Six years after my last visit to Vietnam I returned to Ho Chi Minh City and the Mekong delta and it was amazing and a real delta adventure! So many things have changed (my former guesthouse is now a lively bar), but also many other things have remained exactly the same (motor bike taxi’s, go-with-the-flow traffic, and the hassle in Ben Thanh Market).
The purpose of the visit was to get an impression of how controlled or facilitated flooding in the Mekong delta takes shape, representing the third case of my PhD project. For that, I travelled together with Tran Duc Dung, who will start his own PhD project soon, to the northern part of the Mekong delta. There are some regions (and a project) where controlled flooding is an inherent part of the agricultural and water system of the delta: notably in An Giang and Dong Thap provinces. Most of the farmers there grow two rice crops per year, and during the flood season a layer of flood water flows overland from Cambodia (and to some extent via the several rivers that make up the Mekong) onto the fields, bringing the required sediments and nutrients in and flushing the water system. It is for that reason that farmers talk about mùa núóc nô, or ‘happy flood’. The slowly raising water levels are kept at bay until August (by the so-called August dikes). Then, the water overflows the dike and floods the area where the second rice crop has just been harvested from.
But (central) governmental policy makers are thinking about growing three rice crops per year, which would necessitate large scale infrastructure to block the overland and controlled floods. Various other actors, from local farmers to representatives from local governments, research institutes and NGO’s are worried about this development and expect increased flood risks in Can Tho (since flood water would not spread out in the north anymore), the largest urban area in the Mekong delta. In addition, preventing sedimentation and nutrient deposition is expected to lead to deteriorated agricultural production, and does not compensate anymore for soil subsidence. It is indeed the balance between facilitating regional ‘good floods’ versus preventing large scale ‘bad floods’ in the delta. These discussions are also taking place within the context of the recently issued Mekong Delta Plan, where Vietnamese and Dutch water experts have aimed to streamline various existing master plans and development trajectories for the delta.During the first days, Dung and I had some informal discussions with staff from An Giang University. Then we spent a few days by motor bike driving about 250k to visit different districts of An Giang province. In the northwest we visited the flooded forest wetland, which requires a certain flood dynamic (timing and water level) to function as an ecosystem, providing ‘modern nature’ and lots of bird life to the region. On one of the island in the Mekong distributaries the North Vam Nao project proved a very interesting case: the project was designed for full flood control, but after local actors’ engagement, the area now employs rotational flooding in the fields. Also the interviews at the Mekong Delta Development Research Institute, Can Tho, and IUCN, Ho Chi Minh City, were very informative. The movie suggested by Andrew Wyatt (and Ngan Le, who will soon also post on this blog) are very interesting: the disappearance of the flooding season (see also parts 2 and 3).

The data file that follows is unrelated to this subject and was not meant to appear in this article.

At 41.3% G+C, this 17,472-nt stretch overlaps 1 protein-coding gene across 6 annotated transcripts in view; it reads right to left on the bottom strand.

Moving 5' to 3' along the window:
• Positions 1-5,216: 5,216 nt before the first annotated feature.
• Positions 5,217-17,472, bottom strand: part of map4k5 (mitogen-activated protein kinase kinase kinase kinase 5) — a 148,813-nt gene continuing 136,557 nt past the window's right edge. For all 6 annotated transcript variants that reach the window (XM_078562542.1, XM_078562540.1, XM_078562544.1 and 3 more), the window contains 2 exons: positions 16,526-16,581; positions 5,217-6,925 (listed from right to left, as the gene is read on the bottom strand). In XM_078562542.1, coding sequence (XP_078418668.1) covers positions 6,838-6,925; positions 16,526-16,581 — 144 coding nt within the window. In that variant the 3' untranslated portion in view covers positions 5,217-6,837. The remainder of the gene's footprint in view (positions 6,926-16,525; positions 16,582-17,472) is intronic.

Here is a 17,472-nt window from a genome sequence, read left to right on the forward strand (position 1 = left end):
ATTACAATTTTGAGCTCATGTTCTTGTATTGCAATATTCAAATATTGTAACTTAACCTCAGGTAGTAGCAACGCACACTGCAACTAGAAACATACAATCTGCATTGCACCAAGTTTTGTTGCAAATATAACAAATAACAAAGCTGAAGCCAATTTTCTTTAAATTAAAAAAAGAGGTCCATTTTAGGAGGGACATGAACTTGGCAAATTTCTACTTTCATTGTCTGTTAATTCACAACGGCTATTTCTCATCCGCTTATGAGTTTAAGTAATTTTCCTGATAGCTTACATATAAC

The coming months I will continue working on this case and later on also plan some short re-visits. If you have ideas, comments or questions (I have lots of additional interesting literature), please let me kow. Thanks to Gerard Pichel for a nice lunch, Dung for sharing our delta adventure, and Gerardo van Halsema for initial ideas, advices and a nice sea food dinner on the 27th of Feb!
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Photo Gallery by QuickGallery.com